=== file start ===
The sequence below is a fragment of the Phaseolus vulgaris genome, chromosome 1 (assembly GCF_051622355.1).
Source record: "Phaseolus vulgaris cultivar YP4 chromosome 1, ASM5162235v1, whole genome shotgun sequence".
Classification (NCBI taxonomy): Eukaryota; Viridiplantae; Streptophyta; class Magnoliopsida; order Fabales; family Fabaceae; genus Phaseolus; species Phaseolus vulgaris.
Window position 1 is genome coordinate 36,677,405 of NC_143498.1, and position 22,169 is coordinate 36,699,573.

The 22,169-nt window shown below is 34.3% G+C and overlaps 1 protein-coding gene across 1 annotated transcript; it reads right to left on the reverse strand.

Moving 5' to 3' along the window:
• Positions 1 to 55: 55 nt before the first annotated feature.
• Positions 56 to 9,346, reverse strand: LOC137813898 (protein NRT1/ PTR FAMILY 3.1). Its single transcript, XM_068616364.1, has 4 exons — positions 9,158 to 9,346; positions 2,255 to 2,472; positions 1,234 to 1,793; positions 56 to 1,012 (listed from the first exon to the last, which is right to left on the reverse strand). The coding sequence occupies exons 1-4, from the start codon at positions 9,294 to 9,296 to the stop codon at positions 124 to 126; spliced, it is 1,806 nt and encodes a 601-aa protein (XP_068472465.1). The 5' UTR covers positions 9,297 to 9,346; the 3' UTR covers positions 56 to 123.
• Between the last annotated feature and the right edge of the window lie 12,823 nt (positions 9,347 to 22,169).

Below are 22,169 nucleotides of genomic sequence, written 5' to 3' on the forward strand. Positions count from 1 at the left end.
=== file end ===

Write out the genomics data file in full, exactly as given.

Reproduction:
The sequence below is a fragment of the Phaseolus vulgaris genome, chromosome 1 (assembly GCF_051622355.1).
Source record: "Phaseolus vulgaris cultivar YP4 chromosome 1, ASM5162235v1, whole genome shotgun sequence".
Classification (NCBI taxonomy): Eukaryota; Viridiplantae; Streptophyta; class Magnoliopsida; order Fabales; family Fabaceae; genus Phaseolus; species Phaseolus vulgaris.
Window position 1 is genome coordinate 36,677,405 of NC_143498.1, and position 22,169 is coordinate 36,699,573.

The 22,169-nt window shown below is 34.3% G+C and overlaps 1 protein-coding gene across 1 annotated transcript; it reads right to left on the reverse strand.

Moving 5' to 3' along the window:
• Positions 1 to 55: 55 nt before the first annotated feature.
• Positions 56 to 9,346, reverse strand: LOC137813898 (protein NRT1/ PTR FAMILY 3.1). Its single transcript, XM_068616364.1, has 4 exons — positions 9,158 to 9,346; positions 2,255 to 2,472; positions 1,234 to 1,793; positions 56 to 1,012 (listed from the first exon to the last, which is right to left on the reverse strand). The coding sequence occupies exons 1-4, from the start codon at positions 9,294 to 9,296 to the stop codon at positions 124 to 126; spliced, it is 1,806 nt and encodes a 601-aa protein (XP_068472465.1). The 5' UTR covers positions 9,297 to 9,346; the 3' UTR covers positions 56 to 123.
• Between the last annotated feature and the right edge of the window lie 12,823 nt (positions 9,347 to 22,169).

Below are 22,169 nucleotides of genomic sequence, written 5' to 3' on the forward strand. Positions count from 1 at the left end.